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Pierce County faith leaders called talk with congregations about COVID-19 variants and vaccines

The Associated Ministries of Tacoma is encouraging leaders of all faiths to take part in 'candid' and 'urgent' conversations about COVID-19.

TACOMA, Wash. — Pierce County faith leaders have invited clergy and religious leaders across the county to a conversation about COVID-19, variants and vaccines. 

The gathering is scheduled to happen Thursday, August 5th at Our Church in University Place. It's organized by Shiloh Baptist Church Pastor Gregory Christopher and Associated Ministries of Tacoma Director, Michael Yonder. 

"The purpose for this 90-minute gathering will strictly be to address facts surrounding COVID-19. Not our faith, nor our politics, but how can we work together to be a blessing and to save lives," wrote Christopher and Yoder in an e-mail invitation. 

Christopher has worked to be a source of trust and information about the COVID-19 vaccine for his members. The church hosted one of Tacoma's first pop-up vaccine clinics in March.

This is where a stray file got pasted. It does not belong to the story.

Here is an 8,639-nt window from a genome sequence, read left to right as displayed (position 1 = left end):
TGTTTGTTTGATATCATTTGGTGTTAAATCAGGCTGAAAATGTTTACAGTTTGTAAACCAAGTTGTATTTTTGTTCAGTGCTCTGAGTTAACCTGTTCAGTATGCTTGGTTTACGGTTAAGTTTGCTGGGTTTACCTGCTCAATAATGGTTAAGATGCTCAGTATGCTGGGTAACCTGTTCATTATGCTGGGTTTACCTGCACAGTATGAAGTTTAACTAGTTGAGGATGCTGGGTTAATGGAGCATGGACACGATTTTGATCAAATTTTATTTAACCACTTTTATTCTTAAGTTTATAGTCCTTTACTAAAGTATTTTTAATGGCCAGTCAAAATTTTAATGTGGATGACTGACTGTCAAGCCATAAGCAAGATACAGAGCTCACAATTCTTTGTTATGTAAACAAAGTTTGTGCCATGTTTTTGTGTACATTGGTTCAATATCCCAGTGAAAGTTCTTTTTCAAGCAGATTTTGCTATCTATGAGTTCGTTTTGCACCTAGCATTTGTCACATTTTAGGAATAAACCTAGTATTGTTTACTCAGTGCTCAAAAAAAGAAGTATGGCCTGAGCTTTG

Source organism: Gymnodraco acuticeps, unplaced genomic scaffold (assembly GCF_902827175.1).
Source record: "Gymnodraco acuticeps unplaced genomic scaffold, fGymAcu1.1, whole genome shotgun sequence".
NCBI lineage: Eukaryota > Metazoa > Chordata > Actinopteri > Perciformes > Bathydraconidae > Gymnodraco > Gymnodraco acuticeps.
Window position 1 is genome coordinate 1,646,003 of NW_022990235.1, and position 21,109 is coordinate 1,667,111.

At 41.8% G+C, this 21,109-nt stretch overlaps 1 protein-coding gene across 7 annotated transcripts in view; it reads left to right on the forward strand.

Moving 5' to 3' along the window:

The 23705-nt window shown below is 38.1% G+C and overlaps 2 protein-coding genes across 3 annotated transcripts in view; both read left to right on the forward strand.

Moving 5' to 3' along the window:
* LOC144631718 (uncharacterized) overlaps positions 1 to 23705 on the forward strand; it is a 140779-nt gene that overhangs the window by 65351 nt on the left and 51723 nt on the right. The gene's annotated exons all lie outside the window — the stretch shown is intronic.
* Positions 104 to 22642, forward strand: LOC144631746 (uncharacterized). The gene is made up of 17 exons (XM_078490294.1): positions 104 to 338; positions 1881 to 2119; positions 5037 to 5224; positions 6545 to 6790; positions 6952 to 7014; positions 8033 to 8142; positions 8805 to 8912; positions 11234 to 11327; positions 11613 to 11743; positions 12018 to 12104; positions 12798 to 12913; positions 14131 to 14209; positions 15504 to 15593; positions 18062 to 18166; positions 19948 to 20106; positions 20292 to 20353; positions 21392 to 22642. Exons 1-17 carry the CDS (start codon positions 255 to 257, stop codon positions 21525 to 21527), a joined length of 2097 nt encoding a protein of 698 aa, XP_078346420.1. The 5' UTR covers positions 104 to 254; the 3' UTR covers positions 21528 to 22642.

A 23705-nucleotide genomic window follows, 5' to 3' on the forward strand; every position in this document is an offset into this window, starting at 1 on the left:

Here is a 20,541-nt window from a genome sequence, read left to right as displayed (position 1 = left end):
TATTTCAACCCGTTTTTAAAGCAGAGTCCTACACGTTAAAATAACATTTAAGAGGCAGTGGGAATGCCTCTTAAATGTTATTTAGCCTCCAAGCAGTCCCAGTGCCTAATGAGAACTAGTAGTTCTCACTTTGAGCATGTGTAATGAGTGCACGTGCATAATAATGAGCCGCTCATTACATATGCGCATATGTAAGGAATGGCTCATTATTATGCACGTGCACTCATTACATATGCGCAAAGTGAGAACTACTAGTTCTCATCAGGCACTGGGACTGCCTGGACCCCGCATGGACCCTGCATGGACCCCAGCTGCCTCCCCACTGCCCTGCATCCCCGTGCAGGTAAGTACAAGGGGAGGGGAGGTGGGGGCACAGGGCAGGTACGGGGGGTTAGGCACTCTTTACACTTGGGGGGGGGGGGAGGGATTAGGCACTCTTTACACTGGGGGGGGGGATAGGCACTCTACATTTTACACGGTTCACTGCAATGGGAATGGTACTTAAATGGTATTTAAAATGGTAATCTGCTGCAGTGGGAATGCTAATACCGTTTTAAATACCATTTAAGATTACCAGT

"85 percent, maybe even 90-plus percent, of this congregation and some of the churches that are in my circle, they have been vaccinated because we have been pushing it," Christopher said. 

With only 51.6 percent of Pierce County residents over the age of 12 fully vaccinated Christopher hopes faith leaders can be a resource to help improve vaccination rates. 

"All we'll say is we're here to have a conversation. We want to take the politics out of this. Let's talk about some of the concerns that we have in regards to COVID," he said about the gathering. 

Earlier this month the Tacoma-Pierce County Health Department said it's looking to engage with more faith-based leaders. The department said it holds weekly meetings with faith leaders addressing their questions and concerns about the COVID-19 vaccine. 

The invitation says leaders who attend will be provided lunch and a $100 stipend, which is paid for by the Associated Ministries of Tacoma. Christopher said they expect anywhere from 50 to 400 community faith leaders. 

"If we can just convince all the faith leaders to at least make the information available and hopefully not talk against it and just let the people make up their minds," Christopher said.